Nathan Kogiak, a trapper based in Yellowknife, normally has promising returns for the furs he sells, but this year, he's had to rethink how he goes about selling them off.
The fur industry is seemingly off to a dismal start as the planned January Fur Harvesters Auction, based in North Bay, Ont., has been postponed to the spring due to COVID-19 restrictions.
It follows a disappointing turnout during its summer fur auction held in August, which forced the auction to keep in-person bidding to Canadian brokers only. The rest was online.
"It was terrible," Kogiak said. "The results were super low, all the high end pelts didn't sell."
He said he had about 80 to 100 pelts to sell at the summer auction, but managed to sell less than 20, whereas in the past, Kogiak says he's been able to sell over 200 pelts.
Kogiak wasn't alone in having an unsuccessful auction last year.
Mark Downey, CEO of the Fur Harvesters Auction, says the restricted summer auction only sold about 30 per cent of its usual amount. That's partly because fur is best sold in person, where the buyer can feel and see the pelts for sale up close.
"Our slogan [has] always been, 'North Bay, where the world comes to buy wild fur,' Downey said.
"Well, you can't have an auction when the world can't come."
He says the January sale would have been used to help trappers sell stock from last year, rather than freshly caught animal pelts.
Downey's auction house is the last remaining place in North America where trappers can sell wild-caught fur. It's also one of few places worldwide to do so.
New way to sell
Kogiak says the lower sales hasn't changed the way he traps — he still sets up a 52-kilometre trapping line and catches the same amount of animals as any other year — but the way he sells the furs is changing.
For one, he says he's going to send off the pelts to be commercially tanned first and then will sell the pelts privately. The tanning is for consumer convenience, he explained, because buyers will be able to use the pelts right away.
But that will be an extra cost for Kogiak.
He says if he manages to sell them privately, he'll likely be able to recoup that money. It also takes more time to send them out to get tanned — around three to six months or even a year depending on the tannery it's sent to.
Government aide program
But being in the N.W.T., Kogiak, who also works a full time job, says he's less hard pressed to get his pelts sold — and earn income from them — compared to trappers in other jurisdictions.
That's partly because the N.W.T. government has a program where trappers like Kogiak can sell his pelts to the territory's department of Environment and Natural Resources and receive a guaranteed amount.
Under that program, for example, Kogiak says he can get $400 per wolf pelt and $200 per wolverine pelt, while beaver pelts will make $25.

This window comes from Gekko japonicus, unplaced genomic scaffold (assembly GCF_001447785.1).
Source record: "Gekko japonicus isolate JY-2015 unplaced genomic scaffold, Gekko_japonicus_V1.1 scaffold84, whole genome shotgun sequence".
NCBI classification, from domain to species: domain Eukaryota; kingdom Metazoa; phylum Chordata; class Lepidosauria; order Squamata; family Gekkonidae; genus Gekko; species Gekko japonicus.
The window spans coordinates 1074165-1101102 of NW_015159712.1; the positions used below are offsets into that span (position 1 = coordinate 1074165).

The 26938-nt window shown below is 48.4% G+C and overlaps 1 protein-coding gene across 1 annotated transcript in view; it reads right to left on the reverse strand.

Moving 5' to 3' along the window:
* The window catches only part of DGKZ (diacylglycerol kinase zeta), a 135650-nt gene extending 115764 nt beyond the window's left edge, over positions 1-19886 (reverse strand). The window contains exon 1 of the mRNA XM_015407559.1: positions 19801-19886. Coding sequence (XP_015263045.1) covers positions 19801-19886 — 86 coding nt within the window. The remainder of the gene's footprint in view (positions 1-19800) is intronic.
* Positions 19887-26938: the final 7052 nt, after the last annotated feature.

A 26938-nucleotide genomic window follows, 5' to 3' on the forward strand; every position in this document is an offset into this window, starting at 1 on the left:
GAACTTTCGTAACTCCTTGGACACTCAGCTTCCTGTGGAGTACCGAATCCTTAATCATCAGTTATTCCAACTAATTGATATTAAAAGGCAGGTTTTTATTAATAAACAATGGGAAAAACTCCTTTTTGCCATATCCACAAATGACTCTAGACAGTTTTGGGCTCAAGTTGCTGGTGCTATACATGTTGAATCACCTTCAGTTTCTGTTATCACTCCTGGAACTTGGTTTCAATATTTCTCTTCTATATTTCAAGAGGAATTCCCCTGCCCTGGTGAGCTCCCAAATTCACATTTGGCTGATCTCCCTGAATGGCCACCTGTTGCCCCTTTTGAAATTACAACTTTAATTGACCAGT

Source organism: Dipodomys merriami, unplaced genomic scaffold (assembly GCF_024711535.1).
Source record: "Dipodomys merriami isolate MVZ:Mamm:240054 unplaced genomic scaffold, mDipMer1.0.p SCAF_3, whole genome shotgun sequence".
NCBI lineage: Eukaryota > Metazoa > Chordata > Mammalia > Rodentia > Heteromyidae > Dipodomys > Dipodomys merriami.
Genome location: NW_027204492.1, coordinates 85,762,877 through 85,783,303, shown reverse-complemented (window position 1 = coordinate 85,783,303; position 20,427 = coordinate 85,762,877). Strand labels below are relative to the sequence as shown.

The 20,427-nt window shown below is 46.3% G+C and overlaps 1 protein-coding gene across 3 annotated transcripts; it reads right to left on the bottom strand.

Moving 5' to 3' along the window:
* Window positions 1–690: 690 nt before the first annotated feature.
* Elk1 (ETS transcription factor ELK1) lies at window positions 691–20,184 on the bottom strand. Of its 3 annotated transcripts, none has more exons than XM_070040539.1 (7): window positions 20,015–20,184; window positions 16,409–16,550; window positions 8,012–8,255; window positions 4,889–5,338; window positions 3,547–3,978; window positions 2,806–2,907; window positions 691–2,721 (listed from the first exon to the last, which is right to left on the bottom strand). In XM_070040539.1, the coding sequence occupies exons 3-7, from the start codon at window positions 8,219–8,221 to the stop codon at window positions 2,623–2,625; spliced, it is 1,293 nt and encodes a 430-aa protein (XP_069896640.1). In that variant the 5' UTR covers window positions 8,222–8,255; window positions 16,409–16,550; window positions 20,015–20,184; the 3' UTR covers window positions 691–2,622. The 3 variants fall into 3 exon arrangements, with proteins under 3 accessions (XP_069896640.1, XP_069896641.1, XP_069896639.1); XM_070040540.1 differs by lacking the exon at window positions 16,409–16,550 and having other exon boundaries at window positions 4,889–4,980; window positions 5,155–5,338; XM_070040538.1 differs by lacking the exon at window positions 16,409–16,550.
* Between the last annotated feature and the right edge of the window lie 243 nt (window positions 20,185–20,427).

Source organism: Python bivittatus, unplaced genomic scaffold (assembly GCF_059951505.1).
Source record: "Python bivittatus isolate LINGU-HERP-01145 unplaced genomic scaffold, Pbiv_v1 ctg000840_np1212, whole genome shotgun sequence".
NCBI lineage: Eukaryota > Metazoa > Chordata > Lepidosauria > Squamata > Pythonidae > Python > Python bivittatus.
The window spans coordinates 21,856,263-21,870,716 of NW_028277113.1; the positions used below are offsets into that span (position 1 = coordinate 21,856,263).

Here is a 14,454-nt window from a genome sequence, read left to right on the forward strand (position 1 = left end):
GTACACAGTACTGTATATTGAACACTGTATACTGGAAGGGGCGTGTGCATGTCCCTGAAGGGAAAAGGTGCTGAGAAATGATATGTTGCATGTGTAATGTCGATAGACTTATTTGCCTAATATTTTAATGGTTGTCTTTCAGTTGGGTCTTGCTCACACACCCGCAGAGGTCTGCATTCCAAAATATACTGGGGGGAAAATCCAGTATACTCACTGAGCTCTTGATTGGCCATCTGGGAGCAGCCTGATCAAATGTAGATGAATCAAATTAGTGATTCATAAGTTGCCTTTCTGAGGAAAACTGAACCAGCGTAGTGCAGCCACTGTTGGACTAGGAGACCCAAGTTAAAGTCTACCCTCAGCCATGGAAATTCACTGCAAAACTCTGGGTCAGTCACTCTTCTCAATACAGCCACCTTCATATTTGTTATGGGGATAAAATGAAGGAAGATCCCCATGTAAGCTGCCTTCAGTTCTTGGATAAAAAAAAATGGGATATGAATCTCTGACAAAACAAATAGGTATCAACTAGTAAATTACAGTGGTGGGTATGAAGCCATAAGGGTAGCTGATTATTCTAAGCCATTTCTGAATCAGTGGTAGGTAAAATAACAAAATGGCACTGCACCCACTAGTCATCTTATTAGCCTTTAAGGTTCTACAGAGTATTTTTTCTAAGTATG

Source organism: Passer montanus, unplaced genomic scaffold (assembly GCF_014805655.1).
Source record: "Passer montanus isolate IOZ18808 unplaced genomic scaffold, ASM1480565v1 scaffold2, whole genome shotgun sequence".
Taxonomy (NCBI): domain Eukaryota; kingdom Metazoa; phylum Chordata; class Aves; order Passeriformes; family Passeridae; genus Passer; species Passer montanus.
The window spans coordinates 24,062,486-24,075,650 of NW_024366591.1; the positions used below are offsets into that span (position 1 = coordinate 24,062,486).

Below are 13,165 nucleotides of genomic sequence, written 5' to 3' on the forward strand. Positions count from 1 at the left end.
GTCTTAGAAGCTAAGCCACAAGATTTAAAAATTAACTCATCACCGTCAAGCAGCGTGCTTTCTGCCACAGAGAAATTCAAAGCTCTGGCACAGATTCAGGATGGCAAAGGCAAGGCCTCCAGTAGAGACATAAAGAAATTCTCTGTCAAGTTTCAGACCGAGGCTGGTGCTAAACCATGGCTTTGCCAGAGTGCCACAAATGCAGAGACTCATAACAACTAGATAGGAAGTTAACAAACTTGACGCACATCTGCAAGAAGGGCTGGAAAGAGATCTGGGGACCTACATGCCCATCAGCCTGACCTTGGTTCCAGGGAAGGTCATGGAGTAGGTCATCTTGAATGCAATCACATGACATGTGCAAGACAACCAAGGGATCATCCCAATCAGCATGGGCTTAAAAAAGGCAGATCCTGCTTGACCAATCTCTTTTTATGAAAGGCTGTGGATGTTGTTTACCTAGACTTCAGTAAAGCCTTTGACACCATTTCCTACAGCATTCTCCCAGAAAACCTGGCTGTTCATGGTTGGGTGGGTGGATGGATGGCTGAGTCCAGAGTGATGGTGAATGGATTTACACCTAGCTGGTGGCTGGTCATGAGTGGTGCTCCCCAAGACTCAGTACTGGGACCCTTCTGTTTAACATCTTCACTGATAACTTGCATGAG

"That actually helps me pay some of the expenses that I incur," he said. "But I know that program's only in the N.W.T. So every other trapper outside the N.W.T. has to eat all those costs."
Still, he added that it's "disheartening" to lose money on quality pelts that normally sell for much more.
He says he likes to hold some of his pelts for private sales where he can make much more than what he'd make with the government's guaranteed price and the auction house.
Downey, with the auction house, says the next auction is set for April 9-13 and that it's possible it could be postponed too if the COVID-19 situation doesn't improve.
"International buyers are quite understanding," he said, since they need goods to keep their factories going.
Downey says some international buyers may give their orders to the brokers that can attend, and he's optimistic that buyers are becoming more comfortable with the auction's online platform.
"We took literally tens of thousands of pictures of every single lot of fur and that's on our online platform, and they'll be able to bid on that if it comes to that," Downey said.
Downey added he's optimistic the industry overall remains sturdy.
"The interest in the fur industry is still very, very strong. It's just the fact … the situation is stymied by the fact that international travel can't happen," Downey said.
"We're still in great shape and the market continues to be thriving.… But in order to get the best price for the trapper, the open venue, to have it in front of all the buyers to compete in an aggressive roomful of international buyers, is the best."
As for Kogiak, he says he'll be monitoring how the fur market is in the coming months to decide whether he'll sell his furs — which he says are top grade — at the spring auction.
"I'm not holding my breath that it's going to be good," he said. "Right now I'm just a little apprehensive about the auction house."